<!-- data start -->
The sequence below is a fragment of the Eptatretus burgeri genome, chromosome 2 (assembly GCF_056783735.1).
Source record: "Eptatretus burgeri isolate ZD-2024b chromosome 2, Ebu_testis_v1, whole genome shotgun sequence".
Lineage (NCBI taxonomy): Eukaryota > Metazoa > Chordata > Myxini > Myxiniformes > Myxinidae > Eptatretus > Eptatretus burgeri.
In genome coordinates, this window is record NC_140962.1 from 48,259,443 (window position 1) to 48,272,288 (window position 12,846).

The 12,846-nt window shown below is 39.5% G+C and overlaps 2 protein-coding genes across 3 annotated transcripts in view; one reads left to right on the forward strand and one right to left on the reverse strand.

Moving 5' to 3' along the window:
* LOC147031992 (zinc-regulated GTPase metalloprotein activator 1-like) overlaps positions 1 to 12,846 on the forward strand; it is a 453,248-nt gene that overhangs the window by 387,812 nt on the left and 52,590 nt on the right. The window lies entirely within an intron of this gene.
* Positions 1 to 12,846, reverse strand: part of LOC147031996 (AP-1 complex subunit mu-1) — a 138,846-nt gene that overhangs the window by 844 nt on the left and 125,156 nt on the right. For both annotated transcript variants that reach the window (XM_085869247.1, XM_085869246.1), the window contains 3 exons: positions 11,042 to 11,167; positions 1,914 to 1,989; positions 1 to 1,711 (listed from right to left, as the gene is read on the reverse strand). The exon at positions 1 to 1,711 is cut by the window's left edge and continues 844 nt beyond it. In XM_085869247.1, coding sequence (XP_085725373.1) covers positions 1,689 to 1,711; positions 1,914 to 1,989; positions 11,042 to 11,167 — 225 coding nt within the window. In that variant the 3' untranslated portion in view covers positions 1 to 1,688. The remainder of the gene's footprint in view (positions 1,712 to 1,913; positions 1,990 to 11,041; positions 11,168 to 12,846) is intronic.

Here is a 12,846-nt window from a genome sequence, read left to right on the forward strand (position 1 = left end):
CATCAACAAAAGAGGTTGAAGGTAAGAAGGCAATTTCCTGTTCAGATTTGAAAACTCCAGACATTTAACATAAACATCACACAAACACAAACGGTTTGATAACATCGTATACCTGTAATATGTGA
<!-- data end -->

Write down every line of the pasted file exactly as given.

The sequence below is a fragment of the Eptatretus burgeri genome, chromosome 2 (assembly GCF_056783735.1).
Source record: "Eptatretus burgeri isolate ZD-2024b chromosome 2, Ebu_testis_v1, whole genome shotgun sequence".
Lineage (NCBI taxonomy): Eukaryota > Metazoa > Chordata > Myxini > Myxiniformes > Myxinidae > Eptatretus > Eptatretus burgeri.
In genome coordinates, this window is record NC_140962.1 from 48,259,443 (window position 1) to 48,272,288 (window position 12,846).

The 12,846-nt window shown below is 39.5% G+C and overlaps 2 protein-coding genes across 3 annotated transcripts in view; one reads left to right on the forward strand and one right to left on the reverse strand.

Moving 5' to 3' along the window:
* LOC147031992 (zinc-regulated GTPase metalloprotein activator 1-like) overlaps positions 1 to 12,846 on the forward strand; it is a 453,248-nt gene that overhangs the window by 387,812 nt on the left and 52,590 nt on the right. The window lies entirely within an intron of this gene.
* Positions 1 to 12,846, reverse strand: part of LOC147031996 (AP-1 complex subunit mu-1) — a 138,846-nt gene that overhangs the window by 844 nt on the left and 125,156 nt on the right. For both annotated transcript variants that reach the window (XM_085869247.1, XM_085869246.1), the window contains 3 exons: positions 11,042 to 11,167; positions 1,914 to 1,989; positions 1 to 1,711 (listed from right to left, as the gene is read on the reverse strand). The exon at positions 1 to 1,711 is cut by the window's left edge and continues 844 nt beyond it. In XM_085869247.1, coding sequence (XP_085725373.1) covers positions 1,689 to 1,711; positions 1,914 to 1,989; positions 11,042 to 11,167 — 225 coding nt within the window. In that variant the 3' untranslated portion in view covers positions 1 to 1,688. The remainder of the gene's footprint in view (positions 1,712 to 1,913; positions 1,990 to 11,041; positions 11,168 to 12,846) is intronic.

Here is a 12,846-nt window from a genome sequence, read left to right on the forward strand (position 1 = left end):
CATCAACAAAAGAGGTTGAAGGTAAGAAGGCAATTTCCTGTTCAGATTTGAAAACTCCAGACATTTAACATAAACATCACACAAACACAAACGGTTTGATAACATCGTATACCTGTAATATGTGA